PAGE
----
Audrey is proud to add her own personal blocks to this project, and she is not the only one who feels a sense of transformation in doing so. Says Bib & Tucker Co-Founder Lillis Taylor: Audrey quickly became a member of the family during her short stay in Birmingham. The four blocks she contributed to The March Quilts project embody the spirit of this project by drawing people in through transmission of culture and history. This project gives people a safe place in which to discuss differing opinions – and in the end, the members of Bib & Tucker stitch the blocks together just as the project stitches the community together. We all walk away with new stories, new perspectives and a bit more compassion. The synergy that was created during Audrey’s fellowship is helping all of the members of Bib & Tucker Sew-Op work harder towards our goals and we can’t wait to get started!

In Cuba, limitations can mean innovation for craftspeople

On Julie’s recent travels to Havana, Cuba, she had the opportunity to visit Alma, a local shop-meets-concept space designed to propel the voices of Havana’s artisans. Alexandra Oppmann, Alma’s visionary and founder, collaborates closely with local artisans to curate a design-forward array of  fashion and accessories and home goods that she sells at Alma. In a resource scarce environment with major limitations on market access, the sales opportunity that Alma provides for Cuba’s artisans is widely needed.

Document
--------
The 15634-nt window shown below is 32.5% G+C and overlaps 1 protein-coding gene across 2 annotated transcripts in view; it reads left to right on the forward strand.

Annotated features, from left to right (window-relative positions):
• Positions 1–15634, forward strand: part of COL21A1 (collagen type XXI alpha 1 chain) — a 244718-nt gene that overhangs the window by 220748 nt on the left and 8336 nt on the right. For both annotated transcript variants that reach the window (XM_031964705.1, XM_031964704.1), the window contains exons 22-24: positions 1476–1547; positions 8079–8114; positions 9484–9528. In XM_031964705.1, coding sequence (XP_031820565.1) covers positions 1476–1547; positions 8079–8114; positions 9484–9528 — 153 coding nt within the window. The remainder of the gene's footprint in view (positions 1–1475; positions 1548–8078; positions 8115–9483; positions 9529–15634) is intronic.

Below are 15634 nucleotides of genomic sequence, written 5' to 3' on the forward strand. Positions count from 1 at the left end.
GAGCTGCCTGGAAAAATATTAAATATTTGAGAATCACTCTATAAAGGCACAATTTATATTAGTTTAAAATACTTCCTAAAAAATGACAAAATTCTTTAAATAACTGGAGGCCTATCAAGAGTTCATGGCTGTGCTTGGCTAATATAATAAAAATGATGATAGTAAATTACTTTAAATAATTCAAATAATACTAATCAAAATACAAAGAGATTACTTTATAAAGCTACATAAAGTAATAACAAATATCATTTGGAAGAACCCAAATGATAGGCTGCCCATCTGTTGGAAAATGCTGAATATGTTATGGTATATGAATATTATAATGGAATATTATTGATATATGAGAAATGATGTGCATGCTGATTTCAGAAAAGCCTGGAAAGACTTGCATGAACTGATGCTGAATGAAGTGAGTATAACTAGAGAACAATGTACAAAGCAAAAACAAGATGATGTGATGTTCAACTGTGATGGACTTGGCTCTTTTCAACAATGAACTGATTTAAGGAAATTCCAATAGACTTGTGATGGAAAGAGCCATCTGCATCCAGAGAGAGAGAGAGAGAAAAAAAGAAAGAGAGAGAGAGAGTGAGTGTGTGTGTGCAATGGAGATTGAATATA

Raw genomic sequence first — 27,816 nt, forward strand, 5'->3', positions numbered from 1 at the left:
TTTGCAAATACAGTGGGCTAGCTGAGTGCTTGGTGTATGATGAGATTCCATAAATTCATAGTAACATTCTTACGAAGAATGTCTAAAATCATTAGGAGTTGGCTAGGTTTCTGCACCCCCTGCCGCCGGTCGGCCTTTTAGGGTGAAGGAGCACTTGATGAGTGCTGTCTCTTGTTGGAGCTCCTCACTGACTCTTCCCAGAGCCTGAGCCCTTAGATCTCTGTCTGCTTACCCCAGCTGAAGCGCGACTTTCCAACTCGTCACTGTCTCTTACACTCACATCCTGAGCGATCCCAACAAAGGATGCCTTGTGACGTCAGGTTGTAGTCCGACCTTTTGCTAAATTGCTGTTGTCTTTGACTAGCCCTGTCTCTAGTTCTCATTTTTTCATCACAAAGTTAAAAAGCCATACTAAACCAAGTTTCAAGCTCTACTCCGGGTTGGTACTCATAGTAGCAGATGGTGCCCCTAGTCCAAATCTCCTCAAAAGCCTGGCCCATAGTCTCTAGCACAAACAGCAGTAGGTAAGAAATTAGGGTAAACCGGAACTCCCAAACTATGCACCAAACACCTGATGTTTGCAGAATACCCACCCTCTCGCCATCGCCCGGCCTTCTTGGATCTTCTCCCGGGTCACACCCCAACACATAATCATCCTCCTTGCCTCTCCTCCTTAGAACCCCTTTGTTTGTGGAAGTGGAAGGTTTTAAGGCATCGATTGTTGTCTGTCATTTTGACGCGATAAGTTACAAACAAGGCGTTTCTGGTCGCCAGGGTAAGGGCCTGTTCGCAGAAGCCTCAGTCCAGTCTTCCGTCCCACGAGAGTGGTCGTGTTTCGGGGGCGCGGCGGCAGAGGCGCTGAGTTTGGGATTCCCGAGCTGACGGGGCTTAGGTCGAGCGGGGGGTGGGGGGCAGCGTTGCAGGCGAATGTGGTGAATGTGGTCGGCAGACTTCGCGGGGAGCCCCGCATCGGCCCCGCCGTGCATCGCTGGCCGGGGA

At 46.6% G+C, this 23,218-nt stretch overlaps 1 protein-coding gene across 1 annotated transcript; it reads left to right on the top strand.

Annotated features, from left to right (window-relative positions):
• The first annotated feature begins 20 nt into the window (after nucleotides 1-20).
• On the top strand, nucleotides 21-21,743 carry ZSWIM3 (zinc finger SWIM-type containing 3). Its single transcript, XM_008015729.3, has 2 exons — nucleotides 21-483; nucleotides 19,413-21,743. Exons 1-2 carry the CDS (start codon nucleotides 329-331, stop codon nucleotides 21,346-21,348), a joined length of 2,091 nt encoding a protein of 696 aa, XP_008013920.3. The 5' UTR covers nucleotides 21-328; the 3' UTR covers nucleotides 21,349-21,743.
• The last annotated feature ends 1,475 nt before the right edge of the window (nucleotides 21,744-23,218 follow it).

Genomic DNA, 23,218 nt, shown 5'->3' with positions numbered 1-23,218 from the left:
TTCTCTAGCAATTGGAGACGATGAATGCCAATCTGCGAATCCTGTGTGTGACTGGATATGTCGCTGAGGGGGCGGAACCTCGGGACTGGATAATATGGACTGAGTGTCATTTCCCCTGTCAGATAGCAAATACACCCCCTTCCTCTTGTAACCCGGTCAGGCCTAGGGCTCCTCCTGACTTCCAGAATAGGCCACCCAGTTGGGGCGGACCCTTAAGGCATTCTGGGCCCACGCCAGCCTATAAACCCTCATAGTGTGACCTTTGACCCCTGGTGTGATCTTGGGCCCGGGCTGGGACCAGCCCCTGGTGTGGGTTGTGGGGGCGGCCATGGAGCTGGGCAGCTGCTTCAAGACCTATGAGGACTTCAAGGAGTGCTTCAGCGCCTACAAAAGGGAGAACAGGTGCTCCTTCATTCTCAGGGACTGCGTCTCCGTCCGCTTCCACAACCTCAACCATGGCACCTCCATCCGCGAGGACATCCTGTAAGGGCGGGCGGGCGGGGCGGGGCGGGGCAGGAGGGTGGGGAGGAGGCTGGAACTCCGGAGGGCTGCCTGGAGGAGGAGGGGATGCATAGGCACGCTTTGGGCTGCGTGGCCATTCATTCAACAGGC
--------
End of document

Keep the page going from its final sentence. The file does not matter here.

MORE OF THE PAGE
A mother of three, Alex held her three month-old baby in her arms as she and Julie chatted in the small garden attached to Alma. Alex’s reflections on the state of artisanship in Cuba evokes the idea of scarcity as an unexpected mother to innovation and creativity.

Julie: How did you transform Alma from a passion project into a business and store?

Alex: It took a while to find artisans and designers to work with – like all relationships, these partnerships take time to develop and there can be challenges along the way. For example, the woodworkers we partner with Baracoa have beautiful wood, but perhaps not the most interesting designs. So I took a bit of a collaborative approach: I provided them with some images to translate their technique to.